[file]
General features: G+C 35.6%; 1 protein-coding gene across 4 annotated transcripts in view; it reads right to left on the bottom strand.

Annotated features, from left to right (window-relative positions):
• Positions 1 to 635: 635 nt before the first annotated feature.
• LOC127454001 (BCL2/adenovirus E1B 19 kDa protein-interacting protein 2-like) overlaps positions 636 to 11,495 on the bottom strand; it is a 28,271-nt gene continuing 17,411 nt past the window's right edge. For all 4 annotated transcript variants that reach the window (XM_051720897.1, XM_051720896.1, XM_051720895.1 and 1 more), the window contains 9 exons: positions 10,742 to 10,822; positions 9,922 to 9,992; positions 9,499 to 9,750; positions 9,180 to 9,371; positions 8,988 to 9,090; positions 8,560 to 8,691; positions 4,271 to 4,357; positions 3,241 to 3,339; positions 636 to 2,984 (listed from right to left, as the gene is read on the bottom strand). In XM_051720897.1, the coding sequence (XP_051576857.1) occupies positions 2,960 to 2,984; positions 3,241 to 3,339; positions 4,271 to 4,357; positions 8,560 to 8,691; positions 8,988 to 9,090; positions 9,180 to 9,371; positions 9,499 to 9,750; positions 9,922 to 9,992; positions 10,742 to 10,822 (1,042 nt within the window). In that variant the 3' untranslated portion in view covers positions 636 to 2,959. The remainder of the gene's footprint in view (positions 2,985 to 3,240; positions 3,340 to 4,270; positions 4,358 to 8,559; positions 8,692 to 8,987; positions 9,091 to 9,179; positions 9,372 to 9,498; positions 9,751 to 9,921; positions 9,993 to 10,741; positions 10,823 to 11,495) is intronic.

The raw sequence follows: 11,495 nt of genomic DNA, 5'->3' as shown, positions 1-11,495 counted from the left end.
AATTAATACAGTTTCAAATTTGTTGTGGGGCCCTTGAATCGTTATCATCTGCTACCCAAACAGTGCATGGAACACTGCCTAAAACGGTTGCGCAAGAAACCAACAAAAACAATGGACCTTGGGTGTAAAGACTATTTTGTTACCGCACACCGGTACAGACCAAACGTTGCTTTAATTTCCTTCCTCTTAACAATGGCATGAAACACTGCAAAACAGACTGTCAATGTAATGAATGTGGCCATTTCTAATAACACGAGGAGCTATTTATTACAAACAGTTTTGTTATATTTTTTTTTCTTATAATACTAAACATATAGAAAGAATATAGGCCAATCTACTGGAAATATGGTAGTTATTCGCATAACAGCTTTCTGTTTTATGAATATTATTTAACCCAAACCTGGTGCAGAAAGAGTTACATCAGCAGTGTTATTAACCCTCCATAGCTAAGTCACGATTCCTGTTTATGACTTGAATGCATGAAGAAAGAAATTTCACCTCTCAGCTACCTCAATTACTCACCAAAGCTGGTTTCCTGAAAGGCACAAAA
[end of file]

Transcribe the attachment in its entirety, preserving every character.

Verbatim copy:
General features: G+C 35.6%; 1 protein-coding gene across 4 annotated transcripts in view; it reads right to left on the bottom strand.

Annotated features, from left to right (window-relative positions):
• Positions 1 to 635: 635 nt before the first annotated feature.
• LOC127454001 (BCL2/adenovirus E1B 19 kDa protein-interacting protein 2-like) overlaps positions 636 to 11,495 on the bottom strand; it is a 28,271-nt gene continuing 17,411 nt past the window's right edge. For all 4 annotated transcript variants that reach the window (XM_051720897.1, XM_051720896.1, XM_051720895.1 and 1 more), the window contains 9 exons: positions 10,742 to 10,822; positions 9,922 to 9,992; positions 9,499 to 9,750; positions 9,180 to 9,371; positions 8,988 to 9,090; positions 8,560 to 8,691; positions 4,271 to 4,357; positions 3,241 to 3,339; positions 636 to 2,984 (listed from right to left, as the gene is read on the bottom strand). In XM_051720897.1, the coding sequence (XP_051576857.1) occupies positions 2,960 to 2,984; positions 3,241 to 3,339; positions 4,271 to 4,357; positions 8,560 to 8,691; positions 8,988 to 9,090; positions 9,180 to 9,371; positions 9,499 to 9,750; positions 9,922 to 9,992; positions 10,742 to 10,822 (1,042 nt within the window). In that variant the 3' untranslated portion in view covers positions 636 to 2,959. The remainder of the gene's footprint in view (positions 2,985 to 3,240; positions 3,340 to 4,270; positions 4,358 to 8,559; positions 8,692 to 8,987; positions 9,091 to 9,179; positions 9,372 to 9,498; positions 9,751 to 9,921; positions 9,993 to 10,741; positions 10,823 to 11,495) is intronic.

The raw sequence follows: 11,495 nt of genomic DNA, 5'->3' as shown, positions 1-11,495 counted from the left end.
AATTAATACAGTTTCAAATTTGTTGTGGGGCCCTTGAATCGTTATCATCTGCTACCCAAACAGTGCATGGAACACTGCCTAAAACGGTTGCGCAAGAAACCAACAAAAACAATGGACCTTGGGTGTAAAGACTATTTTGTTACCGCACACCGGTACAGACCAAACGTTGCTTTAATTTCCTTCCTCTTAACAATGGCATGAAACACTGCAAAACAGACTGTCAATGTAATGAATGTGGCCATTTCTAATAACACGAGGAGCTATTTATTACAAACAGTTTTGTTATATTTTTTTTTCTTATAATACTAAACATATAGAAAGAATATAGGCCAATCTACTGGAAATATGGTAGTTATTCGCATAACAGCTTTCTGTTTTATGAATATTATTTAACCCAAACCTGGTGCAGAAAGAGTTACATCAGCAGTGTTATTAACCCTCCATAGCTAAGTCACGATTCCTGTTTATGACTTGAATGCATGAAGAAAGAAATTTCACCTCTCAGCTACCTCAATTACTCACCAAAGCTGGTTTCCTGAAAGGCACAAAA